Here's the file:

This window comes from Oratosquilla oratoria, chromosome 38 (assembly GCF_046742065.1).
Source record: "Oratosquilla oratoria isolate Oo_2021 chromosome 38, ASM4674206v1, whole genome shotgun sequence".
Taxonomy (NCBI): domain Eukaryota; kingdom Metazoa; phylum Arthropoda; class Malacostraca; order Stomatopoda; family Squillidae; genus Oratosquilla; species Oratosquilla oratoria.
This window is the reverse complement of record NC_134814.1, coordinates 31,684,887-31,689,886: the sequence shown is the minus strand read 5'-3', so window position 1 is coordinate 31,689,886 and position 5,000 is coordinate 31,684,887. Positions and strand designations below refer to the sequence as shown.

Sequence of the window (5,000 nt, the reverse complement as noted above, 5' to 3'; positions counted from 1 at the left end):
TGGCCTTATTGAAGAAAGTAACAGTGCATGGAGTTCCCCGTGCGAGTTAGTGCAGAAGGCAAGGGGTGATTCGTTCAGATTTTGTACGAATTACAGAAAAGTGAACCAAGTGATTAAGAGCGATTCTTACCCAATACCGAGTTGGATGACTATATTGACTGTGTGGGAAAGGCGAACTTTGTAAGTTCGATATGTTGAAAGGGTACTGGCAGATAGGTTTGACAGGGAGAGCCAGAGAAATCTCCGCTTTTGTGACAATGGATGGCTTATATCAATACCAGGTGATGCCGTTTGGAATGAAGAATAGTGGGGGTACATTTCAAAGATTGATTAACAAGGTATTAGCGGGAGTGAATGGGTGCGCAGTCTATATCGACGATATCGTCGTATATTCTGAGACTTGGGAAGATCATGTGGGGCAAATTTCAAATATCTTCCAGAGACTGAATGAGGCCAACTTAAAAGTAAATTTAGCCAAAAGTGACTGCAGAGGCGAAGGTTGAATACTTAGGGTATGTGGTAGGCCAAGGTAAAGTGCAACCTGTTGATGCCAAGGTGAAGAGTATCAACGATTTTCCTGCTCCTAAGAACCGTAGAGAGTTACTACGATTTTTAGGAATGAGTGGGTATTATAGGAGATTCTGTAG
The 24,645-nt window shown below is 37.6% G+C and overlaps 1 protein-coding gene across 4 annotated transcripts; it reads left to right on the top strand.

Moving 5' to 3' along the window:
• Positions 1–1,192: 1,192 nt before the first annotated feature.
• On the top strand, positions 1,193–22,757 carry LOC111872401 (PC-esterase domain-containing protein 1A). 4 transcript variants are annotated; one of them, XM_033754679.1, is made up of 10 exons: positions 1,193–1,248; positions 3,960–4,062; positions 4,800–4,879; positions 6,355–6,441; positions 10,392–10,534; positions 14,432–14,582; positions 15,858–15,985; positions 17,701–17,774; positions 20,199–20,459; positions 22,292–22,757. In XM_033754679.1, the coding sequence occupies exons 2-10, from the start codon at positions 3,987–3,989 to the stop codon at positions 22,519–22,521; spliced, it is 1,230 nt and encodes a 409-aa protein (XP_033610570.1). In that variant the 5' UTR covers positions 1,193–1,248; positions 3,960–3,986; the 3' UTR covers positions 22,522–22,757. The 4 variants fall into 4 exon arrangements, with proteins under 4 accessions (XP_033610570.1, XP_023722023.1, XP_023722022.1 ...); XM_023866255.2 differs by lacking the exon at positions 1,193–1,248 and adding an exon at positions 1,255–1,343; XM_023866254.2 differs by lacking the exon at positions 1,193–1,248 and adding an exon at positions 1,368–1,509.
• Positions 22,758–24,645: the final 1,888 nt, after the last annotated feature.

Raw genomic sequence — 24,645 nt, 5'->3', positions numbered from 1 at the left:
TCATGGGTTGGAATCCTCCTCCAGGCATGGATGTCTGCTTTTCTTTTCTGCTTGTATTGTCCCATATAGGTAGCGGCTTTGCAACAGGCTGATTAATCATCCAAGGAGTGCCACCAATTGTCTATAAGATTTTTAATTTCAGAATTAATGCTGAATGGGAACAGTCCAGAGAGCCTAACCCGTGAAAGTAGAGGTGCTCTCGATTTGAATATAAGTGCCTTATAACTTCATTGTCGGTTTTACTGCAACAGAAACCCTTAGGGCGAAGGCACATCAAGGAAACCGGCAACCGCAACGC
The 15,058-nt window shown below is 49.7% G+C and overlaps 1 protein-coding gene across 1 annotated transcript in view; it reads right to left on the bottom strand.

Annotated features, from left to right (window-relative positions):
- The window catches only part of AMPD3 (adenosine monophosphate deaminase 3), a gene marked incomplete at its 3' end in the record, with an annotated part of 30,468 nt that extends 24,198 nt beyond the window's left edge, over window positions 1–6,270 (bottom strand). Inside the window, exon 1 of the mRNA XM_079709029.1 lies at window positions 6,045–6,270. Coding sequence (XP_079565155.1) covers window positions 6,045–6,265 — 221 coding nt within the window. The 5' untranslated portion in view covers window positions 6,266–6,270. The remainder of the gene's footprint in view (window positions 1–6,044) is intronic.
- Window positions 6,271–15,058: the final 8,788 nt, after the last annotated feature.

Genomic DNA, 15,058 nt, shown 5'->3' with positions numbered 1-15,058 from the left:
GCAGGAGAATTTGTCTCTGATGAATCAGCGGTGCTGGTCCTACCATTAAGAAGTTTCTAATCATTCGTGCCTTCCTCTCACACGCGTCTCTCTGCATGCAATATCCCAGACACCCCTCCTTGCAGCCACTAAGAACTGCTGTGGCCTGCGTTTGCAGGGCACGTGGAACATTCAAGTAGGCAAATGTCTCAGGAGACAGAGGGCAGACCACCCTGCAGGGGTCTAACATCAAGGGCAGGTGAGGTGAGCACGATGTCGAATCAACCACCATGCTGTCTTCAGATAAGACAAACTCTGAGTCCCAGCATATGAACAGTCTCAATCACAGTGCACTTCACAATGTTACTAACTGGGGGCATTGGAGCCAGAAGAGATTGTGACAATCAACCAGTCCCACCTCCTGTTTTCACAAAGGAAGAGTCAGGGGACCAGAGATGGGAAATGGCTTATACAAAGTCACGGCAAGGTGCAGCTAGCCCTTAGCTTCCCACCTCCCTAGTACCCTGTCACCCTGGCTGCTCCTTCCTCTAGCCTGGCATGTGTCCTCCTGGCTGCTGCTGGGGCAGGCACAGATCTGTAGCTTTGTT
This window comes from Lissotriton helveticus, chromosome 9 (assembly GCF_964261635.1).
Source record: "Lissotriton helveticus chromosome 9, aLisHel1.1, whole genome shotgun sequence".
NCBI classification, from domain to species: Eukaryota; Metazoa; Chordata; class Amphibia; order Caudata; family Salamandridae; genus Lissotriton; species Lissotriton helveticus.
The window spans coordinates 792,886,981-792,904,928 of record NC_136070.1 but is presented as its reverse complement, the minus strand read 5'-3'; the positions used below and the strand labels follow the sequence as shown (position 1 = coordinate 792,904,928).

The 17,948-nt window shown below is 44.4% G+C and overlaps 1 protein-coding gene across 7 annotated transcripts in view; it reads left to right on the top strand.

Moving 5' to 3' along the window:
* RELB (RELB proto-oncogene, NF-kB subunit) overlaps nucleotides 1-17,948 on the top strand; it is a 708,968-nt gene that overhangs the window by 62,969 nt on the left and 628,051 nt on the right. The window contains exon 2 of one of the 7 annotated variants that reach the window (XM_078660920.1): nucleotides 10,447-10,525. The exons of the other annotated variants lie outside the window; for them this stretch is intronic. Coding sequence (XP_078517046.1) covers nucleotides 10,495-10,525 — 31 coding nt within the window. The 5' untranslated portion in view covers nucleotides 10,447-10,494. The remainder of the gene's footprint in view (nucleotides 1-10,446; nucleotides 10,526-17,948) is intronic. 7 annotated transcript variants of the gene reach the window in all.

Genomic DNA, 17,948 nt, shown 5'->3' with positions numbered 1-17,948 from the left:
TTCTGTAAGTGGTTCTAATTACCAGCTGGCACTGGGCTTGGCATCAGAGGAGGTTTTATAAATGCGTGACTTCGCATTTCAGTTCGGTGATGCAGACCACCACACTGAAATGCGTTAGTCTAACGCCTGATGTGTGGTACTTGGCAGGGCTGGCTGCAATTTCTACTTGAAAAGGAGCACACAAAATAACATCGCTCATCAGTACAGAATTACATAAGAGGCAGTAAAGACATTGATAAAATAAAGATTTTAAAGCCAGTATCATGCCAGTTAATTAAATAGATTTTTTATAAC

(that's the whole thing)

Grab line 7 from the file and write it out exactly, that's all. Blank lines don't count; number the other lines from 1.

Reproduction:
The 24,645-nt window shown below is 37.6% G+C and overlaps 1 protein-coding gene across 4 annotated transcripts; it reads left to right on the top strand.